Verification of Unusual
Rec. # 2005-26
|Scientific name:||Calidris ferruginea|
|Date:||August 14, 2005|
|Length of time observed:||15 minutes|
|Location:||Antelope Island Causeway|
|Distance to bird:||20-25 yards|
|Optical equipment:||Bausch and Lomb Discover Zoom Telescope|
|Light Conditions:||Bright sun|
|Description: Size of bird:||About 8" in length, as compared to surrounding Western and Baird's Sandpipersand Snowy Plovers|
|(Description:) Basic Shape:||Slender, long-legged sandpiper|
|(Description:) Overall Pattern:||Pale gray and white|
|(Description:) Bill Type:||Long, decurved|
Field Marks and
This bird had long black legs. We noted about one-third of the complete leg
length above the joint and two-thirds below.
The bird seemed much "taller" than the surrounding birds--mostly Western Sandpipers, Snowy Plovers and a few Baird's Sandpipers.
The bill was long, black and curved downward. For comparison, the length of the bill was one-and-a-half to two times the width of the head from front to back.
Its head and face were pale gray. A bright white supercillium contrasted with the gray face. The cap above the white eyebrow appeared slightly darker than the rest of the head.
The bird's back (and folded wings) were a striking extremely pale gray and the underparts were white. There was no visible variation to the gray over white pattern except for a very slight gray wash (no streaking) on the upper breast.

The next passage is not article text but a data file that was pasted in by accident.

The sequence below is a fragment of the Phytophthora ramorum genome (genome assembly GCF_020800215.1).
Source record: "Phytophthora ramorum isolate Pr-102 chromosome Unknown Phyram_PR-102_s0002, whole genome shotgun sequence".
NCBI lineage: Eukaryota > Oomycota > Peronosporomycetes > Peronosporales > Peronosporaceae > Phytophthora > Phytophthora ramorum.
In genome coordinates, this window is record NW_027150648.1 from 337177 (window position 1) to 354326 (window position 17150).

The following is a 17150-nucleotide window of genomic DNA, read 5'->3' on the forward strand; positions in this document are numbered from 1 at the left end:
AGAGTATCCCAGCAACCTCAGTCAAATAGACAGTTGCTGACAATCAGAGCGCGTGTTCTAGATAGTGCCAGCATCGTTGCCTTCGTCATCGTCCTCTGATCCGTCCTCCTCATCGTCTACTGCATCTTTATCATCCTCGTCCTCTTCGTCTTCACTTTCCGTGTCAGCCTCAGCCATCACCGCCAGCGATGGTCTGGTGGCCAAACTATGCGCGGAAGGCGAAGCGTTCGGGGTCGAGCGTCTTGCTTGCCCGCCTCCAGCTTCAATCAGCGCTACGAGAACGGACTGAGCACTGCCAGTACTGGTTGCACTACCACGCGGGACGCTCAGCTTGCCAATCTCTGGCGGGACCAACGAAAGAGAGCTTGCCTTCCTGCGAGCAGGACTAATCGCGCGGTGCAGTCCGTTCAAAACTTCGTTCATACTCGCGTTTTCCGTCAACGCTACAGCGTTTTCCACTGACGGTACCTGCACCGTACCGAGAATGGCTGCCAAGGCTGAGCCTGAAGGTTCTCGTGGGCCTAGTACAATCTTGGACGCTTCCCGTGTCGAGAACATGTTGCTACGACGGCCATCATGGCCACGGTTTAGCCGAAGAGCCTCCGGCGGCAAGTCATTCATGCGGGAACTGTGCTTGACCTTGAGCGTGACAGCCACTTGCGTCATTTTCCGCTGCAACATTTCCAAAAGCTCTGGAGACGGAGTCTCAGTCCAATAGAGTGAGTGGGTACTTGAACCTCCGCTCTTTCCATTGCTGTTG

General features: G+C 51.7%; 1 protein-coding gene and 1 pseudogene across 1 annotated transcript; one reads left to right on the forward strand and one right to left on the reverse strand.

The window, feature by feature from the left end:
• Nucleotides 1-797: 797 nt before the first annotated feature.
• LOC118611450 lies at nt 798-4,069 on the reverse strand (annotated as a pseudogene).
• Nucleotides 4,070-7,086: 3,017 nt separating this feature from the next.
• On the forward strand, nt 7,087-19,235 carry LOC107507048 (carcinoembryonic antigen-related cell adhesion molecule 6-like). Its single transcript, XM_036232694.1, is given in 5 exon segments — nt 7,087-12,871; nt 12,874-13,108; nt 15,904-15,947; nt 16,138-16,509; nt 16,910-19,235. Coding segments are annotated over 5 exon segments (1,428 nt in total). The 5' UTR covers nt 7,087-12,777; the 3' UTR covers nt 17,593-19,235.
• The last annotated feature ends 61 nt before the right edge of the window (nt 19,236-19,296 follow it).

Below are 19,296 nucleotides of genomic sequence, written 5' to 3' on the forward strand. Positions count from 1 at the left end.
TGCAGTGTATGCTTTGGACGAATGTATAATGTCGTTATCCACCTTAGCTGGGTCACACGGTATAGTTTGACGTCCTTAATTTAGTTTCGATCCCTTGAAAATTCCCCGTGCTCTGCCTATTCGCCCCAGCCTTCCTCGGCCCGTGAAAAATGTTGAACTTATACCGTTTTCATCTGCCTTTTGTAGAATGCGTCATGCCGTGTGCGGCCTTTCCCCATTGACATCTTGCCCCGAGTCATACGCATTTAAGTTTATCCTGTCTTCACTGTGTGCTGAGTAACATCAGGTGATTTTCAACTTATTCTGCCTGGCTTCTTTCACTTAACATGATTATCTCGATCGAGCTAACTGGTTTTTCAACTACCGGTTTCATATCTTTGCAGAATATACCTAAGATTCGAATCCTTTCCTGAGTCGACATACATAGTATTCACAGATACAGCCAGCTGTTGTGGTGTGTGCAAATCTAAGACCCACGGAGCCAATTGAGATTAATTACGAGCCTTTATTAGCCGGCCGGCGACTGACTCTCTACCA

The bird had a slender overall body shape and a longer body length than a Western Sandpiper. Assuming the length of a Western Sandpiper at 6" would make this bird approximately 8" in length.
We also noted a narrow white wing stripe on the top surface of the wing as the bird was preening.
|Song or call & method of delivery:||Not heard|
|Behavior:||The bird chased several smaller birds, preened for a few minutes and occasionally pecked at the wet mudflat. When the surrounding birds flew, it ran several steps and then joined the flock of smaller birds.|
|Habitat:||Wet mudflat on the shore of the Great Salt Lake, next to very shallow water.|
were they eliminated:
Stilt Sandpiper has yellow legs. Its bill is also straighter with a slight
Dunlin does not have a bright white supercillium. It is also not as slender in body shape and is browner and more darkly colored overall in basic plumage. It also has a long straight bill with a slight droop.
this & similar species:
We've seen one prior Curlew Sandpiper in incomplete breeding plumage on the AIC
in 5/2001. We've seen many Stilt Sandpipers and Dunlins in both basic and
breeding plumage over several
|References consulted:||Sibley and National Geographic field guides|
|Description from:||Notes taken at time of sighting|
|Observer:||Joel and Kathy Beyer|
|Observer's address:||1719 Hillcrest Ave., Salt Lake City, UT 84106-3623|
|Observer's e-mail address:||email@example.com|
|Other observers who independently identified this bird:|
|Date prepared:||August 16, 2005|